I just have to get my money issues together before I do anything. πŸ˜› At least I have a few years before this happens. πŸ˜€

  3. Wow, Rachel! Your review completely captured my own feelings/response to the book. I had believed my thoughts to be unique and somewhat shameful, especially having enjoyed it so much. My mother read it and despite the unreliable narration still wasn’t able to look past Humbert Humbert’s wrong acts. I thought that perhaps, no matter how persuasive the narrator, the subject matter is something like this then it probably proves to be a lot more difficult for parents.

    Great review for such a fantastic piece of literature. :love:

  4. It took me a while to finish the ebook of Lolita (I’m not really into ebooks, it hurts my eyes) but I could definitely say that it does made one think. No wonder it was still one of the best books published, no matter how controversial it was. πŸ™‚

  5. Hello Rachel!
    What a great review of Nabokov’s Lolita you’ve written here! Truth be told, I have tried to read this book three times now, but the language style and the writing just never made me want to continue the reading. So yes, I have stopped my reading. I don’t know if I will try to finish that book someday, or if it will figure in the pile of books that I will not attempt to read again XD We will see.

    Thank you for visiting my blog. I have left a response to your comment there, if you care to read it πŸ™‚ But you should definitely check out Revenge, it is full of suspense and you never know what to expect with the characters! I think the whole story is well written and it makes you want more from episode to episode!

    Take care!

  6. It makes me happy to know that people are not afraid of writing about hard topics like this one. As far as I know, pedophilia is a psychological disorder, and there is no known cure or treatment. In class, we learned that pedophiles sometimes will willingly get castrated because they don’t want to hurt anyone. But given society’s response to pedophiles these days, most of them just stay in hiding.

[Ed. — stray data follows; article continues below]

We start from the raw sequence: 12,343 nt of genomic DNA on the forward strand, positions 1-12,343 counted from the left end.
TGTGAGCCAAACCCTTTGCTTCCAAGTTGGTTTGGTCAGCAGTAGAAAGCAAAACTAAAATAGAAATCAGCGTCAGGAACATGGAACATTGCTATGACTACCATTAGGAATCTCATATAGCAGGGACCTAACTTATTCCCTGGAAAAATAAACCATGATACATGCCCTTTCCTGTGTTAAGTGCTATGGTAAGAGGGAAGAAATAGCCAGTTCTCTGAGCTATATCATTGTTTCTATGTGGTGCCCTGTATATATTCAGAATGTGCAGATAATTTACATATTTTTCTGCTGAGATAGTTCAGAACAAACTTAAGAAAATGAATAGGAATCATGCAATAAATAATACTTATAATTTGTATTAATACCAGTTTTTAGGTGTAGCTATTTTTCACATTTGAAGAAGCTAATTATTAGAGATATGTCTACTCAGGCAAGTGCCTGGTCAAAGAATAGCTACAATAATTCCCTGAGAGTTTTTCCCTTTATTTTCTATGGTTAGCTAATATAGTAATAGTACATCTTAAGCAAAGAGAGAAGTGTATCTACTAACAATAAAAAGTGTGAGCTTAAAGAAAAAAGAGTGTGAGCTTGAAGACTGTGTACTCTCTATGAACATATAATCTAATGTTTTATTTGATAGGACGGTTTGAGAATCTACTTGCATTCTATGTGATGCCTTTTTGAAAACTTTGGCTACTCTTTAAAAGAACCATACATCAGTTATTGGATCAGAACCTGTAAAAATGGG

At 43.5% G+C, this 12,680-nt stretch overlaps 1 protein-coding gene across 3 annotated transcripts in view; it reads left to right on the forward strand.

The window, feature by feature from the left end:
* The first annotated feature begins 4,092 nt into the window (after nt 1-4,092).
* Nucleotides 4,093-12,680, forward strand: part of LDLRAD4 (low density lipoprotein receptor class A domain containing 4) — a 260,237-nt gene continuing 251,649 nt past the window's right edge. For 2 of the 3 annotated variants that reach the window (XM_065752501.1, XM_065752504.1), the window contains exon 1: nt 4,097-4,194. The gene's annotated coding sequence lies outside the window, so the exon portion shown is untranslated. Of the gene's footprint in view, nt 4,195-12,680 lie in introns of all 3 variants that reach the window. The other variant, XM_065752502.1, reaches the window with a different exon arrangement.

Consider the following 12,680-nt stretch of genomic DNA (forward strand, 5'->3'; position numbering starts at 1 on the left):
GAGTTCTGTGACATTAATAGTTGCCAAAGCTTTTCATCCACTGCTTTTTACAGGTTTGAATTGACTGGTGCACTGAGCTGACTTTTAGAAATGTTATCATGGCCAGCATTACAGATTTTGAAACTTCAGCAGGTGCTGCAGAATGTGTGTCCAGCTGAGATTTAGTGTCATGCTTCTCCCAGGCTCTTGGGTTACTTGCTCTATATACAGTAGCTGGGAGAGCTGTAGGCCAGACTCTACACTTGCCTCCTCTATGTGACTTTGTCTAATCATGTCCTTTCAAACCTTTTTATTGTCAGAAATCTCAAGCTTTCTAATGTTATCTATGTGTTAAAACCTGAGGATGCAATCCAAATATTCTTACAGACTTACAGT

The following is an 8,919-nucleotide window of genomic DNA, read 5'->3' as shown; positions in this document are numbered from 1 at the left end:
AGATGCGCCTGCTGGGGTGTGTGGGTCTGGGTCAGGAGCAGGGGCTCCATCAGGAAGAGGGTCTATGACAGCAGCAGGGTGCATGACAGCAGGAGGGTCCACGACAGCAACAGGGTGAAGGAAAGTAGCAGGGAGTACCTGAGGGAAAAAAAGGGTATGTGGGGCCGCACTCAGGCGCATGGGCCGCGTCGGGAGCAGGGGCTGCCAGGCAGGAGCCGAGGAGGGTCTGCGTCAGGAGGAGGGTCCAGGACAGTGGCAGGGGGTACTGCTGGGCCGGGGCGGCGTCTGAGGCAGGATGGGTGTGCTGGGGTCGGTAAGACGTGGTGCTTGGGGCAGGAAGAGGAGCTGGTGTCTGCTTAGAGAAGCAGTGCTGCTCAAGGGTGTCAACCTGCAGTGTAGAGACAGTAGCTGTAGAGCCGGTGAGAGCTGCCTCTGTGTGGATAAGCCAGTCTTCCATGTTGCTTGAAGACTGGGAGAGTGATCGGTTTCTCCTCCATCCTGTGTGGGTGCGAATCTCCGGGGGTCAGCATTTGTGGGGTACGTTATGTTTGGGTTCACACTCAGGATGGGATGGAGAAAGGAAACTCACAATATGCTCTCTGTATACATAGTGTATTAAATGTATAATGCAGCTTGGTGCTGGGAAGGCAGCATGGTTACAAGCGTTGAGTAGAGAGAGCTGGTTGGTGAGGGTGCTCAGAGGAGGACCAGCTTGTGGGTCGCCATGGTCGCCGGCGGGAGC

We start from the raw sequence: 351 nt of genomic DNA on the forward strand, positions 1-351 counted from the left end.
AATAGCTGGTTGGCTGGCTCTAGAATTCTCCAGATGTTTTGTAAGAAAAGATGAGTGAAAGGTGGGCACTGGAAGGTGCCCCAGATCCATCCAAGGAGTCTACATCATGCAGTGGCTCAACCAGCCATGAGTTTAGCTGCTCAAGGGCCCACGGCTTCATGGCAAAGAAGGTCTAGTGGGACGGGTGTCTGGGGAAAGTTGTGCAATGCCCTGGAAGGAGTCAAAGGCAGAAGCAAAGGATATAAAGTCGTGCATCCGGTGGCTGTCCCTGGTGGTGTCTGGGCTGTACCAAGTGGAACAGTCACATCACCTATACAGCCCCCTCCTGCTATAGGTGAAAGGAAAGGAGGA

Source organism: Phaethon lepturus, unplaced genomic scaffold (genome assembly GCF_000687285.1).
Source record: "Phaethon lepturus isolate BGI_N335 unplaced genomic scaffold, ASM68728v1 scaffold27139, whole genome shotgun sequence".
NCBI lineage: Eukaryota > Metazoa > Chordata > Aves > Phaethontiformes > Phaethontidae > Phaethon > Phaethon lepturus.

7. Ohh you put up a review of Lolita! Gr8.
    1st, I must say, I loved your review. it explains the book really nicely along with what your feelings are about the book. Then, you know french? you have learnt it? I’m learning French and I totally love that language.
    Btw, I’m still reading The Amber Spyglass, well actually I read it half way and I still have to complete it… But I totally loved as much as I read till now.

  8. This actually seems like a really interesting book! I’m not easily disturbed when it comes to books, or even movies. A lot of things just…don’t disturb me. As much as this is, by society’s standards, disturbing, I think the plot would make it interesting. And you say that occasionally you’re “rooting” for the “bad guy”? I think that provides a really interesting twist to what this book is about. I might read a snippet of it and see if I’m interested at all. Summer is coming and I need some new books to read!

  9. I first heard of this book only recently, and briefly. Despite your well-written and thoughtful review, this novel is written about a topic I will refrain from reading.

  10. I’ve never heard of this book before! You’re pretty good at writing reviews, I must say. ^_^ I used to read books all the time, but now I have trouble concentrating on anything long enough to read/comprehend what’s going on in the book, so I haven’t read anything in a while besides those plot-less teenage books. πŸ˜› Oh well. This actually sounds like a book my mom might like, so I might recommend it to her!

  11. Lolita. I have heard of this book!! And I have seen people do web design looks and use Lolita as a name for their gothic anime female characters. I may need to read it … πŸ˜€